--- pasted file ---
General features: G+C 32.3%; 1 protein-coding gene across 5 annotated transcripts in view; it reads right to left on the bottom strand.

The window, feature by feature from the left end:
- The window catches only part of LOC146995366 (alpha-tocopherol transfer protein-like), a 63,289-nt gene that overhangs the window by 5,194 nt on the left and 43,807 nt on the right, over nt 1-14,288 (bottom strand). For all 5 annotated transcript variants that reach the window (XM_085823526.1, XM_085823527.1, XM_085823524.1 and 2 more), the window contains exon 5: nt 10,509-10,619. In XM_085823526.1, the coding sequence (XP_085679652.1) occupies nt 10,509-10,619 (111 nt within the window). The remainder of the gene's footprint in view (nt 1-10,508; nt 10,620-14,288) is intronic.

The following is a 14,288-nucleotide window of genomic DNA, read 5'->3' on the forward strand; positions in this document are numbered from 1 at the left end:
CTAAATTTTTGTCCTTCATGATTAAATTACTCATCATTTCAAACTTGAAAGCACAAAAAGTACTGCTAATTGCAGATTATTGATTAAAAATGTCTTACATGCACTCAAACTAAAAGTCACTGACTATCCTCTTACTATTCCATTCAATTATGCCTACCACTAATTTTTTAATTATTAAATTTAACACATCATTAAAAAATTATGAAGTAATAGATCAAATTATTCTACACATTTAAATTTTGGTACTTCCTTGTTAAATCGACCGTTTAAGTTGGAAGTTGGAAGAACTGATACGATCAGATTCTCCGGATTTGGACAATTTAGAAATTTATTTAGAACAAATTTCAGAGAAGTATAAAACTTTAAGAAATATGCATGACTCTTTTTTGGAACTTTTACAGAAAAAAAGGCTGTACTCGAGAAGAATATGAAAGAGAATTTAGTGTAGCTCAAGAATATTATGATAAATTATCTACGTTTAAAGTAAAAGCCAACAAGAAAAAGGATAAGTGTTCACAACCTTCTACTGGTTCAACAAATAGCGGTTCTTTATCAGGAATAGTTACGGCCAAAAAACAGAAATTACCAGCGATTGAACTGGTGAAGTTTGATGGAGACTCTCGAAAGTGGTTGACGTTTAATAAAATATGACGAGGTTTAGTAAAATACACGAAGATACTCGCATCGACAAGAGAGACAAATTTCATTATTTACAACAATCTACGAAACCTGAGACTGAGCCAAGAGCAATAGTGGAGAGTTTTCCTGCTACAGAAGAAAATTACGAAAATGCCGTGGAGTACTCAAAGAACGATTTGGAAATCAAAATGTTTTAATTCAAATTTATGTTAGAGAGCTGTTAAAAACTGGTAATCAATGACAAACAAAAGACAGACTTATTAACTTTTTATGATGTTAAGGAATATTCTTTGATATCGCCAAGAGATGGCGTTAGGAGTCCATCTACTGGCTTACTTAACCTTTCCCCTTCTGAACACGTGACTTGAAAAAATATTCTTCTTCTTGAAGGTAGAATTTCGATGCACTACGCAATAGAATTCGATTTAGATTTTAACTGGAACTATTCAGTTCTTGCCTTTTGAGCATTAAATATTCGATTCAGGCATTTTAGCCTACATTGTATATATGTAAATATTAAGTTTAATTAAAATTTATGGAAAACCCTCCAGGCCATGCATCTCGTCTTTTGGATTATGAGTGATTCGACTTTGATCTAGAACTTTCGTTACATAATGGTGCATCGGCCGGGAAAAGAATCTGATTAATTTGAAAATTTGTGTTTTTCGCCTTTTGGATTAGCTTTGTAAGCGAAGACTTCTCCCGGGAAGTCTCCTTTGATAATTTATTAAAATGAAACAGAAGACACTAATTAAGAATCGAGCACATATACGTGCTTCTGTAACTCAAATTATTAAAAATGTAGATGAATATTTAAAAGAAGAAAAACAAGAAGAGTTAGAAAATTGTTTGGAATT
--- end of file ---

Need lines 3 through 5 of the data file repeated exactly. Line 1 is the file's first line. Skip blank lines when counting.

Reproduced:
- The window catches only part of LOC146995366 (alpha-tocopherol transfer protein-like), a 63,289-nt gene that overhangs the window by 5,194 nt on the left and 43,807 nt on the right, over nt 1-14,288 (bottom strand). For all 5 annotated transcript variants that reach the window (XM_085823526.1, XM_085823527.1, XM_085823524.1 and 2 more), the window contains exon 5: nt 10,509-10,619. In XM_085823526.1, the coding sequence (XP_085679652.1) occupies nt 10,509-10,619 (111 nt within the window). The remainder of the gene's footprint in view (nt 1-10,508; nt 10,620-14,288) is intronic.

The following is a 14,288-nucleotide window of genomic DNA, read 5'->3' on the forward strand; positions in this document are numbered from 1 at the left end:
CTAAATTTTTGTCCTTCATGATTAAATTACTCATCATTTCAAACTTGAAAGCACAAAAAGTACTGCTAATTGCAGATTATTGATTAAAAATGTCTTACATGCACTCAAACTAAAAGTCACTGACTATCCTCTTACTATTCCATTCAATTATGCCTACCACTAATTTTTTAATTATTAAATTTAACACATCATTAAAAAATTATGAAGTAATAGATCAAATTATTCTACACATTTAAATTTTGGTACTTCCTTGTTAAATCGACCGTTTAAGTTGGAAGTTGGAAGAACTGATACGATCAGATTCTCCGGATTTGGACAATTTAGAAATTTATTTAGAACAAATTTCAGAGAAGTATAAAACTTTAAGAAATATGCATGACTCTTTTTTGGAACTTTTACAGAAAAAAAGGCTGTACTCGAGAAGAATATGAAAGAGAATTTAGTGTAGCTCAAGAATATTATGATAAATTATCTACGTTTAAAGTAAAAGCCAACAAGAAAAAGGATAAGTGTTCACAACCTTCTACTGGTTCAACAAATAGCGGTTCTTTATCAGGAATAGTTACGGCCAAAAAACAGAAATTACCAGCGATTGAACTGGTGAAGTTTGATGGAGACTCTCGAAAGTGGTTGACGTTTAATAAAATATGACGAGGTTTAGTAAAATACACGAAGATACTCGCATCGACAAGAGAGACAAATTTCATTATTTACAACAATCTACGAAACCTGAGACTGAGCCAAGAGCAATAGTGGAGAGTTTTCCTGCTACAGAAGAAAATTACGAAAATGCCGTGGAGTACTCAAAGAACGATTTGGAAATCAAAATGTTTTAATTCAAATTTATGTTAGAGAGCTGTTAAAAACTGGTAATCAATGACAAACAAAAGACAGACTTATTAACTTTTTATGATGTTAAGGAATATTCTTTGATATCGCCAAGAGATGGCGTTAGGAGTCCATCTACTGGCTTACTTAACCTTTCCCCTTCTGAACACGTGACTTGAAAAAATATTCTTCTTCTTGAAGGTAGAATTTCGATGCACTACGCAATAGAATTCGATTTAGATTTTAACTGGAACTATTCAGTTCTTGCCTTTTGAGCATTAAATATTCGATTCAGGCATTTTAGCCTACATTGTATATATGTAAATATTAAGTTTAATTAAAATTTATGGAAAACCCTCCAGGCCATGCATCTCGTCTTTTGGATTATGAGTGATTCGACTTTGATCTAGAACTTTCGTTACATAATGGTGCATCGGCCGGGAAAAGAATCTGATTAATTTGAAAATTTGTGTTTTTCGCCTTTTGGATTAGCTTTGTAAGCGAAGACTTCTCCCGGGAAGTCTCCTTTGATAATTTATTAAAATGAAACAGAAGACACTAATTAAGAATCGAGCACATATACGTGCTTCTGTAACTCAAATTATTAAAAATGTAGATGAATATTTAAAAGAAGAAAAACAAGAAGAGTTAGAAAATTGTTTGGAATT